At the height of the financial crisis, one UK bank in particular was singled out for harsh criticism for the role it played in the crash. That bank was the Royal Bank of Scotland.
Once hailed as the biggest bank in the world following a stream of bold acquisitions, it later emerged as one of the worst examples of corporate governance ever seen in UK or even global finance.
Ian Fraser, whose writings on finance and politics have been featured in publications from The Economist to the Financial Times, brilliantly compiles the story behind this tale of financial hubris and forensically covers every aspect of why the bank failed and how the taxpayer was left to pick up the pieces.
At the time of its collapse, RBS had assets of £3trn, making it the biggest bailout of a single institution in history.
In a fascinating but damning indictment of what went on, seemingly no one is spared. Chairman Tom McKillop, head of global banking and markets division, Johnny Cameron, auditors, regulators and even central bankers all feel the sharp edge of Fraser’s sword.
But one man emerged from the scandal with a reputation to challenge Beelzebub himself – Fred Goodwin.
Goodwin, known for his intimidating and ruthless management style, was the “mastermind” behind more than 50 acquisitions during his time as chief executive.
The former accountant, later given the unfortunate nickname of “Fred the Shred”, was a man who suffered from delusions of grandeur, claims Fraser. This was fuelled, writes Fraser, by the unadulterated praise he received from all corners of the financial world. The book describes how the shelves in his office at RBS creaked under the weight of a myriad trophies and gongs he had been awarded for his work.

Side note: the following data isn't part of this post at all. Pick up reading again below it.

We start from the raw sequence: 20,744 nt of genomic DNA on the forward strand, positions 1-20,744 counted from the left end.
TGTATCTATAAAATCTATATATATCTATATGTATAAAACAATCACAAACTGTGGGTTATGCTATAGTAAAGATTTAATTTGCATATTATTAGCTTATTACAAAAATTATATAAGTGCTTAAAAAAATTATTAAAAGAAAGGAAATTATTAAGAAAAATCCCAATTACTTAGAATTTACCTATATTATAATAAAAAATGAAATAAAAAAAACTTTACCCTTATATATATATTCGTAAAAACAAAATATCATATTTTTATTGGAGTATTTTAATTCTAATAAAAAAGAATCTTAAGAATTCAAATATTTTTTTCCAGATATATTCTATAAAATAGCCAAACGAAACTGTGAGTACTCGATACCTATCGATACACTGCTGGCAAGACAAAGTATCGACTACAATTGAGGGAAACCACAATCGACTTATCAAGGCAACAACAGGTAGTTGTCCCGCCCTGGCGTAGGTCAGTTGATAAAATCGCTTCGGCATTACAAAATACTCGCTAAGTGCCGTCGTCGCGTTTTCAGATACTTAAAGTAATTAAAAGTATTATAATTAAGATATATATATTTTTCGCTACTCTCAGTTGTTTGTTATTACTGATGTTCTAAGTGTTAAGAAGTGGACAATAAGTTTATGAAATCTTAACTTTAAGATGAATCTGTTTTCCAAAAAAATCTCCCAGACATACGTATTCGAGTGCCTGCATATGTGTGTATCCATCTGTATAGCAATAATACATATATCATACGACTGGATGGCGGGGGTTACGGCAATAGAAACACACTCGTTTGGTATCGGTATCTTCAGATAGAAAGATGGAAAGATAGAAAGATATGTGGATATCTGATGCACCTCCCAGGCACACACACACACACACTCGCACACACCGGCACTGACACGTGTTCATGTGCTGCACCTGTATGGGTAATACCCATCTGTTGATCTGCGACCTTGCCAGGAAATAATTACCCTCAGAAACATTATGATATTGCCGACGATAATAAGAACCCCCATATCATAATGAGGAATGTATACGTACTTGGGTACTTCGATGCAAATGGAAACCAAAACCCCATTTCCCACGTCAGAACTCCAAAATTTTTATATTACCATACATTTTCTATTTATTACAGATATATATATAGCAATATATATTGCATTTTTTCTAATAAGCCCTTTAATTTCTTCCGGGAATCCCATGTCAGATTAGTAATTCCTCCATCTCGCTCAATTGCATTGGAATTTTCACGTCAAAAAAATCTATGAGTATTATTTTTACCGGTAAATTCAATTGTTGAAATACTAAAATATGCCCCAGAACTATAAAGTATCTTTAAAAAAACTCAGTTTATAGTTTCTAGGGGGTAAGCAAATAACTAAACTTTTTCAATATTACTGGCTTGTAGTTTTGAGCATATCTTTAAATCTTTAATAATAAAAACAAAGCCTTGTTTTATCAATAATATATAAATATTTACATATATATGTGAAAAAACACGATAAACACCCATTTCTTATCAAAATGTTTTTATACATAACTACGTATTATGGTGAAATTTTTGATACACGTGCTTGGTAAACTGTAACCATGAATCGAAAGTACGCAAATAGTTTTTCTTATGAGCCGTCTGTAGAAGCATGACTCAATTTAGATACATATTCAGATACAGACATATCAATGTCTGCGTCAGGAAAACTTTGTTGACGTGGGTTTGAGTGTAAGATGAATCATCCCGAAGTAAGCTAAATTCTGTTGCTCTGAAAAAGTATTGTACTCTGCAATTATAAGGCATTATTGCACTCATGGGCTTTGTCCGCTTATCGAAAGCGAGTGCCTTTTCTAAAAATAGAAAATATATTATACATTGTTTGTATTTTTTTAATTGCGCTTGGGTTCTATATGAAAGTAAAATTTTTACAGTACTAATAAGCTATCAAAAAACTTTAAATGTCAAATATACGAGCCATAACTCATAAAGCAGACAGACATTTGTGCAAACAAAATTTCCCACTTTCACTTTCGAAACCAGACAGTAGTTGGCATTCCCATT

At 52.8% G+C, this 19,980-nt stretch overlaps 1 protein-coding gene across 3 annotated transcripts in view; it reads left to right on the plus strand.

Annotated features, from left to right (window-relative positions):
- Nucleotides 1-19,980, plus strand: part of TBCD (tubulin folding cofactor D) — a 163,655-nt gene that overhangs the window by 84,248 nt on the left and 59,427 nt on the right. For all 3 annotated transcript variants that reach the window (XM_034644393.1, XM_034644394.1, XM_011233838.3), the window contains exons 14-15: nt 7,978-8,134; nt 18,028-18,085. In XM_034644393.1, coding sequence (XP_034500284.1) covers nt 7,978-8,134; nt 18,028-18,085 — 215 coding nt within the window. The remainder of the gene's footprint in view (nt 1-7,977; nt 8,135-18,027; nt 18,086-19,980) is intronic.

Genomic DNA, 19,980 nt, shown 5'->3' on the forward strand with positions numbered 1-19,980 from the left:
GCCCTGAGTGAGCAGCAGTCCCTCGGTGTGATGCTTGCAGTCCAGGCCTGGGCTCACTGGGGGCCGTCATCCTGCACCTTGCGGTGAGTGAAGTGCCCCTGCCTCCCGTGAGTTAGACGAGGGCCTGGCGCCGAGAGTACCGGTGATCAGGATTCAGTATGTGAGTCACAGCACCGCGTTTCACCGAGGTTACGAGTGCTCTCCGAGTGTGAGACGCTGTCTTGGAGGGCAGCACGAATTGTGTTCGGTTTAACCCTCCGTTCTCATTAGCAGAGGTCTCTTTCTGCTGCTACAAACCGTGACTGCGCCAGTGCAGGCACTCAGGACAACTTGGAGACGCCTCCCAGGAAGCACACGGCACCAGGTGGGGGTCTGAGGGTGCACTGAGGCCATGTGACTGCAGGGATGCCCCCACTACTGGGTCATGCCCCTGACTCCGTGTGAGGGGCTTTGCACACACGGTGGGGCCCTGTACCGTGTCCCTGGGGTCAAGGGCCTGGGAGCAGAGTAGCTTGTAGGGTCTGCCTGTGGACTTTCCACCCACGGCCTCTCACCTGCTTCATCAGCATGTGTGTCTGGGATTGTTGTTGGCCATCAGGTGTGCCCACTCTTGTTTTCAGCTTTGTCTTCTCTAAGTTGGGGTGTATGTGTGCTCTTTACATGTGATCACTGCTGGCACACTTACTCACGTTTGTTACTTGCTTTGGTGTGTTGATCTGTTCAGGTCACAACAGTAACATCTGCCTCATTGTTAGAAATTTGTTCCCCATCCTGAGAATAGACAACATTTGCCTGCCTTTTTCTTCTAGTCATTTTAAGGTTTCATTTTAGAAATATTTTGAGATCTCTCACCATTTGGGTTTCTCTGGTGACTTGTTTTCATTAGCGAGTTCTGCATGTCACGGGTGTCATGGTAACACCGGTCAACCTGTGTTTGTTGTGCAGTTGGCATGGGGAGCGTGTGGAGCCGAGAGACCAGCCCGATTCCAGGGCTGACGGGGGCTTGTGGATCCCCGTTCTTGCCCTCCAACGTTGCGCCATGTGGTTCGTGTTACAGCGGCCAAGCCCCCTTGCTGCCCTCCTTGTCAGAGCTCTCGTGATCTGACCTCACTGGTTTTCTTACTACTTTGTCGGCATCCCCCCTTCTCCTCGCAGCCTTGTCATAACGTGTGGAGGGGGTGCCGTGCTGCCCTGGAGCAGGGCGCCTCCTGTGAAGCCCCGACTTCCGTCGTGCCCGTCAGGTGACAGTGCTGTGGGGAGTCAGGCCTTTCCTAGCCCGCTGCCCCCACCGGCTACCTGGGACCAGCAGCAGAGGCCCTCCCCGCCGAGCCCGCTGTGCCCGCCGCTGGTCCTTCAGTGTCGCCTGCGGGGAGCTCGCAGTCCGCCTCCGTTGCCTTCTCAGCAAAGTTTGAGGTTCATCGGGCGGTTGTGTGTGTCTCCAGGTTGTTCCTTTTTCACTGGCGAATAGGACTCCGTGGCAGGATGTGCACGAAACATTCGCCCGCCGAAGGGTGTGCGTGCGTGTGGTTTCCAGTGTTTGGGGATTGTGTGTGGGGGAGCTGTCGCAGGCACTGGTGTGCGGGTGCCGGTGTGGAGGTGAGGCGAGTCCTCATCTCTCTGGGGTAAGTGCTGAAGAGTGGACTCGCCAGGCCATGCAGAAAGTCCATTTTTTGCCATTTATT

In Goodwin’s defence, Fraser discusses how he was operating at a time when risk-taking and fearless management were fêted characteristics of capitalism. Rather than sit back and watch the Bank of Scotland acquire NatWest, Goodwin’s paranoia led him to make his own bid for the bank and, in fairness, it became one of the few merger successes of the era.
As Fraser explains, it was a combination of the acquisitions and the ill-fated global markets division, with its foray into credit derivatives and collateralised debt obligations, that really fuelled the collapse of RBS.
Fraser skilfully charts the incidents and recalls the tales that led to RBS’s downfall. Ironically, as far back as 1819 the bank published its own charter on corporate governance. It then reprinted the document for over a century – before forgetting every key tenet contained in it.
RBS’s problems are far from over. The bank is still majority backed by UK taxpayers, and faced a long list of legal actions that trace back to Libor rigging and a 2008 £12bn rights issue.
Fraser’s estimation is the bank may not make it through the long-term at all, but either way Shredded is a worthwhile read, combining Greek tragedy with real-life events that have affected us all. It is hard to put this one down.